The unconscious contains repressed experiences and other personal-level issues and "transpersonal" (e.g. collective, non-I, archetypal) forces in its depths.
One can explore their light and shadow, archetypes, dreams, personal myths, active imagination and many other aspects of ones' psyche.
Humanistic Approaches emphasize individuals' inherent drive towards self-actualization, the process of realizing and expressing one's own capabilities and creativity.
It adopts a holistic approach to human existence and encourages viewing ourselves as a "whole person" greater than the sum of our parts.
It encourages self exploration, developing awareness of ones positive human potential, creativity, and free will. It believes that all people are inherently good.
Humanistic psychology often also acknowledges spiritual aspiration as an integral part of the human psyche.
Existential Therapy is a philosophical method of therapy, looking at the meaning of ones existence.
Existential therapy starts with the belief that although humans are essentially alone in the world, they long to be connected to others.
People want to have meaning in one another's lives, but ultimately they must come to realize that they cannot control many things that happen, like death, such that we are ultimately alone etc. This may result in anxiety.
Existentialism suggests that it is possible for people to face the anxieties of life head-on and embrace the human condition of aloneness, to revel in the freedom to choose and take full responsibility for their choices.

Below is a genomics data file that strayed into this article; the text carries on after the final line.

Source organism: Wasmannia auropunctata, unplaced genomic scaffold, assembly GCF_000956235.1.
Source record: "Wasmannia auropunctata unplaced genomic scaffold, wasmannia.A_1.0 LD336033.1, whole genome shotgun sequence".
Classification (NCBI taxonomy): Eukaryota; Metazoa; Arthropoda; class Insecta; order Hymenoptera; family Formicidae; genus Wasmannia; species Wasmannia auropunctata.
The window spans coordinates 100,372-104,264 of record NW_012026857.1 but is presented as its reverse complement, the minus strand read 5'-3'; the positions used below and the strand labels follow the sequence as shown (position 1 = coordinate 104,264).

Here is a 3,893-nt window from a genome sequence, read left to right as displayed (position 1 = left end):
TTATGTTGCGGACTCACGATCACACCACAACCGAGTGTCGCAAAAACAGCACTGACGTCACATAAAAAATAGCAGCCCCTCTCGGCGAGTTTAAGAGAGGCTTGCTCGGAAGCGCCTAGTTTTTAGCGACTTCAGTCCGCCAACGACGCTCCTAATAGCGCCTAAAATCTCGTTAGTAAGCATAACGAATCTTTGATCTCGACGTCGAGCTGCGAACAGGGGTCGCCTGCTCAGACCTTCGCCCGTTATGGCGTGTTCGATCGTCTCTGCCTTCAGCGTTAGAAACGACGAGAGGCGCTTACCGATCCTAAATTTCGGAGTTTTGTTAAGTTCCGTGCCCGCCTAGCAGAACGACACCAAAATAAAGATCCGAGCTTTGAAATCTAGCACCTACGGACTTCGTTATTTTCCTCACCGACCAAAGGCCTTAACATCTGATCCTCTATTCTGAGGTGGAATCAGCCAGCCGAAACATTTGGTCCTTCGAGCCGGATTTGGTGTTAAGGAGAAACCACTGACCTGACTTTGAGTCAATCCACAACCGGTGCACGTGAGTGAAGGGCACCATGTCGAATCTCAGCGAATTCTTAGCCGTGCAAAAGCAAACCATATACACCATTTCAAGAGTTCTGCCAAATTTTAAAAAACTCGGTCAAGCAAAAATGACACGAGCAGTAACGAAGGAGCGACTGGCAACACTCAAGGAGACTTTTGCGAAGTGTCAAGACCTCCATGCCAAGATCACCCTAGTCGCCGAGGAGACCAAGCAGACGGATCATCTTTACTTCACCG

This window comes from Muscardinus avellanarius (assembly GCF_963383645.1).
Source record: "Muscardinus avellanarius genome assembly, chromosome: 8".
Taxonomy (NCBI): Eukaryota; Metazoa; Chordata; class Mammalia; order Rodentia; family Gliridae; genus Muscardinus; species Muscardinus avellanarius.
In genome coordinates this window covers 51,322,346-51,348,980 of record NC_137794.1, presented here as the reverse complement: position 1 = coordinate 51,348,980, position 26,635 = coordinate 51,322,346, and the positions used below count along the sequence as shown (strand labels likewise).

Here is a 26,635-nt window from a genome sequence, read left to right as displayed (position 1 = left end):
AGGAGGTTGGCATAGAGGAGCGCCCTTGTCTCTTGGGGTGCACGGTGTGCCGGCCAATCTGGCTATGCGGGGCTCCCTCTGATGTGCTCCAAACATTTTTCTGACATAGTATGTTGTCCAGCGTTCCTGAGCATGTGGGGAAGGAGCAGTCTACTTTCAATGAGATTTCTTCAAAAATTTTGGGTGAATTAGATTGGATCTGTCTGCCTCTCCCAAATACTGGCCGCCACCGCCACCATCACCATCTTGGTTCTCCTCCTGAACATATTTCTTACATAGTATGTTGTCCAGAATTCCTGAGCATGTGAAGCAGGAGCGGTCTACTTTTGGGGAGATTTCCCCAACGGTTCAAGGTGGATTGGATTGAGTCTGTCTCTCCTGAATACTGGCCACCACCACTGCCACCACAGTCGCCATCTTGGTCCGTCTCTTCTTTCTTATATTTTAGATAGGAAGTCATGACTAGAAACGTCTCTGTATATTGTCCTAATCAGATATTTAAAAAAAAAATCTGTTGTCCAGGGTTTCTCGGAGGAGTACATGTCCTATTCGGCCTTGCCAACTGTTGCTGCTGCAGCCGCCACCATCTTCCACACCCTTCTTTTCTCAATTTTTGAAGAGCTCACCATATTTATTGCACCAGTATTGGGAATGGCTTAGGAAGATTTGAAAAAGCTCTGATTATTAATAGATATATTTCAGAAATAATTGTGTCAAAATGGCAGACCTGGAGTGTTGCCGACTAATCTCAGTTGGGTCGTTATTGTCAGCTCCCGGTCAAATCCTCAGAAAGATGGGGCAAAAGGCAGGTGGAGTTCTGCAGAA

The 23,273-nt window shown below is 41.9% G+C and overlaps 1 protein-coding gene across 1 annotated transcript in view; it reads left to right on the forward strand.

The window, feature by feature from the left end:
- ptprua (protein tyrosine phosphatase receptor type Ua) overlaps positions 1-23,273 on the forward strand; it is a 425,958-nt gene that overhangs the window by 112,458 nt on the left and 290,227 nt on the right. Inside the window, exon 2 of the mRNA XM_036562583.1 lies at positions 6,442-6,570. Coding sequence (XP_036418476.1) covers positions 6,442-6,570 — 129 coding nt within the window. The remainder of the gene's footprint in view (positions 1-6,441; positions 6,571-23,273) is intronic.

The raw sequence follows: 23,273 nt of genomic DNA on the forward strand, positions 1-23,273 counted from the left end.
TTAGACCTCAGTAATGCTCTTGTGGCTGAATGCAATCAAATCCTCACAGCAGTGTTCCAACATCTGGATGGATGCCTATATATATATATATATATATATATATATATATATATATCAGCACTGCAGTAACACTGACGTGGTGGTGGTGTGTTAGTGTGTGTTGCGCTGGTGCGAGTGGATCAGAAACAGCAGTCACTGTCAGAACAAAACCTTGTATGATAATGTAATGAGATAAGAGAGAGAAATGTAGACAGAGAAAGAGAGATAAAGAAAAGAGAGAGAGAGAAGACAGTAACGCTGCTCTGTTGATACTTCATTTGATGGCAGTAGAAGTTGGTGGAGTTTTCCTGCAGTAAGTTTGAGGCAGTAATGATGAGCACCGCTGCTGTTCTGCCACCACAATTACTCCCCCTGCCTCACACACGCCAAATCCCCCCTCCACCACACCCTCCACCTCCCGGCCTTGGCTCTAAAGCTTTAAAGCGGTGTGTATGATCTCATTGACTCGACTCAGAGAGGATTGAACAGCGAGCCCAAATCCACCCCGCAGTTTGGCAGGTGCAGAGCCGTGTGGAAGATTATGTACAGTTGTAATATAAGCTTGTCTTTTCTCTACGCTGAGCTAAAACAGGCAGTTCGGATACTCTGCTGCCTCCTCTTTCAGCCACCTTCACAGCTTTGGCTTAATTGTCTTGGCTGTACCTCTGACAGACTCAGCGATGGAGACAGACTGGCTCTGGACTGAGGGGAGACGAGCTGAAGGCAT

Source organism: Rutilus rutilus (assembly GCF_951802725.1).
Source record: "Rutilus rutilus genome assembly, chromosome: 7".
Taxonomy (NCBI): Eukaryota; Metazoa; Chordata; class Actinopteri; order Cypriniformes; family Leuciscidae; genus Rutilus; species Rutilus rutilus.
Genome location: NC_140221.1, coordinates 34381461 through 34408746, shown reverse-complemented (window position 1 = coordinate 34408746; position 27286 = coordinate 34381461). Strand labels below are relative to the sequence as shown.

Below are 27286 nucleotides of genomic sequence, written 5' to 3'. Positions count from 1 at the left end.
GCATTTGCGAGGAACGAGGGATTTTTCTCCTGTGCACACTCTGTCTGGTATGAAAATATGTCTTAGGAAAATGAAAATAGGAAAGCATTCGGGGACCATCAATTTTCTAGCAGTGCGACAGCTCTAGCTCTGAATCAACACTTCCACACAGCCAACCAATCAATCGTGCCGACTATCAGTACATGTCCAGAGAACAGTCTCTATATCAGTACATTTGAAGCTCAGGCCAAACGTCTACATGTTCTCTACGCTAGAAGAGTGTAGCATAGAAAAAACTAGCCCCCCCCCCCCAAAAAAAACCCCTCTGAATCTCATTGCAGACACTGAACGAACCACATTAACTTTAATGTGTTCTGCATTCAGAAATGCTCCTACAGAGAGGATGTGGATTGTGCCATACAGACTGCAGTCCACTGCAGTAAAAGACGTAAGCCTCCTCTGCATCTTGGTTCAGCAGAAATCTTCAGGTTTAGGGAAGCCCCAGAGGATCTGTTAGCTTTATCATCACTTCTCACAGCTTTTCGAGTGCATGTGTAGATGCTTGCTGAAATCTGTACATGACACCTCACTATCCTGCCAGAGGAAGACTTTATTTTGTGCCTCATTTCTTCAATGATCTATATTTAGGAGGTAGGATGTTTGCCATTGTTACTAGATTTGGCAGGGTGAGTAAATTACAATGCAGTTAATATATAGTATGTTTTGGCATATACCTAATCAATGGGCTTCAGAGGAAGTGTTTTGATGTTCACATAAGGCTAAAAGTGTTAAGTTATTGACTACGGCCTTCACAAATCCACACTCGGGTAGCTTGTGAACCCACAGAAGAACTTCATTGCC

There are many types of hypnosis and many kinds of trance. Hypnotherapy is the use of hypnosis in therapy by a licenced health professional. It can be used on its own or it can be an excellent adjunct to other forms of therapy.
It is not like what one sees in the movies. It is a good way of contacting your deeper self and accessing you inner resources. Most people are aware of what is happening.
Therapeutic hypnotherapy allows one to focus more inside oneself and activate the massive resources of the unconscious mind to achieve more of their goals, and consequently, actually achieve more (not less) control of their personal comfort, health, and well-being.
The NCSCH has a great description here.
Erickson is noted for his approach to the unconscious mind as creative and solution-generating. He is also noted for influencing brief therapy, strategic family therapy, family systems therapy, solution focused brief therapy, and neuro-linguistic programming.